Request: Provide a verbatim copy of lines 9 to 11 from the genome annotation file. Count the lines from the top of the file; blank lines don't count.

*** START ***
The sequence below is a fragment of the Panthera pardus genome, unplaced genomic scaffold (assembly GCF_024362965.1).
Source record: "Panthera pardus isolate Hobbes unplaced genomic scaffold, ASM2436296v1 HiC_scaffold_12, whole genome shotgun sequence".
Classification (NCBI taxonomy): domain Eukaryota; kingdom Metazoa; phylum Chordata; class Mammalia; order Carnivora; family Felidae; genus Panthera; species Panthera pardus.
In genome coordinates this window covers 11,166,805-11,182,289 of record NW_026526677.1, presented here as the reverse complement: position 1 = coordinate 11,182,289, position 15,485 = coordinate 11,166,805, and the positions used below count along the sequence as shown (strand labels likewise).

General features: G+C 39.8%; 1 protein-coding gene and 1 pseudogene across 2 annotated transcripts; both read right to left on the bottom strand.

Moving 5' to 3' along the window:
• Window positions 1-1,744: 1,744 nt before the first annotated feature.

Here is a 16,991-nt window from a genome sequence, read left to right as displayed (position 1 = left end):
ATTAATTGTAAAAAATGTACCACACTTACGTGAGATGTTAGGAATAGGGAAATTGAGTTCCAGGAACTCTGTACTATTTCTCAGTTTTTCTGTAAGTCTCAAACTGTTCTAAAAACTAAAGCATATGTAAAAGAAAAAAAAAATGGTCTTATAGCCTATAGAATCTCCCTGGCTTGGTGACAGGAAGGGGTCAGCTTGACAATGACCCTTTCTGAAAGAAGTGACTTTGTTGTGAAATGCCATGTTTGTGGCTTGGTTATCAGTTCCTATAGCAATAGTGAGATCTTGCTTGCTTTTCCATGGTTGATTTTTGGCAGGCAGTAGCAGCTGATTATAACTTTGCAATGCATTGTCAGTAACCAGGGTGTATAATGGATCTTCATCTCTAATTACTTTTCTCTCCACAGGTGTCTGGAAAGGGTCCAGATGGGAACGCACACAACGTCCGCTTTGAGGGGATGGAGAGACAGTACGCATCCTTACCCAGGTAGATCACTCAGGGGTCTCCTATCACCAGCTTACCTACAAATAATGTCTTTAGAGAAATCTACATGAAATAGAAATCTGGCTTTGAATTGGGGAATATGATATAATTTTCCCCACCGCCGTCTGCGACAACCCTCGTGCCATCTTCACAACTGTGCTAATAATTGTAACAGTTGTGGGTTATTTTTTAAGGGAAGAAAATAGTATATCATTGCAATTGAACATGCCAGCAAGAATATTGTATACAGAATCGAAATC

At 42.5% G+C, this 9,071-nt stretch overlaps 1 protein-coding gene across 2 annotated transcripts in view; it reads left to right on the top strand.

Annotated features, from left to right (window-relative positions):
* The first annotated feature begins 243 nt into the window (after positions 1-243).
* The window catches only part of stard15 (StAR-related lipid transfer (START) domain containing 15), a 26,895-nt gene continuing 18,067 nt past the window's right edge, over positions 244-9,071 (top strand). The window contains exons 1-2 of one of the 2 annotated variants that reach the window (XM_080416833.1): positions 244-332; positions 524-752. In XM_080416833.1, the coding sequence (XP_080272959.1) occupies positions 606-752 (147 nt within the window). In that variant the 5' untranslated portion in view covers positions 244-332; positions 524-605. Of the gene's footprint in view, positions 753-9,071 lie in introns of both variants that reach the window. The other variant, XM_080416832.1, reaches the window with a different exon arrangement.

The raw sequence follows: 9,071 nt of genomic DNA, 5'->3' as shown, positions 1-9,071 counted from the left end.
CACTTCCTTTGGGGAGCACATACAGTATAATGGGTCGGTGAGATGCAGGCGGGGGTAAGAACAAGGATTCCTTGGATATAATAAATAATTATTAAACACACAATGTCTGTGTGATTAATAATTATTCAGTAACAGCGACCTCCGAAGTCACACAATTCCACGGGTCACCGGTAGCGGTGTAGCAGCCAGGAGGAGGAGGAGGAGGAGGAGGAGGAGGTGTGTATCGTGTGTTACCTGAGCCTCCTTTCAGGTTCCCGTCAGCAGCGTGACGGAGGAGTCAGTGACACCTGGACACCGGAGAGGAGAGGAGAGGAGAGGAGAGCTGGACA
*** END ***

ATTAATTGTAAAAAATGTACCACACTTACGTGAGATGTTAGGAATAGGGAAATTGAGTTCCAGGAACTCTGTACTATTTCTCAGTTTTTCTGTAAGTCTCAAACTGTTCTAAAAACTAAAGCATATGTAAAAGAAAAAAAAAATGGTCTTATAGCCTATAGAATCTCCCTGGCTTGGTGACAGGAAGGGGTCAGCTTGACAATGACCCTTTCTGAAAGAAGTGACTTTGTTGTGAAATGCCATGTTTGTGGCTTGGTTATCAGTTCCTATAGCAATAGTGAGATCTTGCTTGCTTTTCCATGGTTGATTTTTGGCAGGCAGTAGCAGCTGATTATAACTTTGCAATGCATTGTCAGTAACCAGGGTGTATAATGGATCTTCATCTCTAATTACTTTTCTCTCCACAGGTGTCTGGAAAGGGTCCAGATGGGAACGCACACAACGTCCGCTTTGAGGGGATGGAGAGACAGTACGCATCCTTACCCAGGTAGATCACTCAGGGGTCTCCTATCACCAGCTTACCTACAAATAATGTCTTTAGAGAAATCTACATGAAATAGAAATCTGGCTTTGAATTGGGGAATATGATATAATTTTCCCCACCGCCGTCTGCGACAACCCTCGTGCCATCTTCACAACTGTGCTAATAATTGTAACAGTTGTGGGTTATTTTTTAAGGGAAGAAAATAGTATATCATTGCAATTGAACATGCCAGCAAGAATATTGTATACAGAATCGAAATC

At 42.5% G+C, this 9,071-nt stretch overlaps 1 protein-coding gene across 2 annotated transcripts in view; it reads left to right on the top strand.

Annotated features, from left to right (window-relative positions):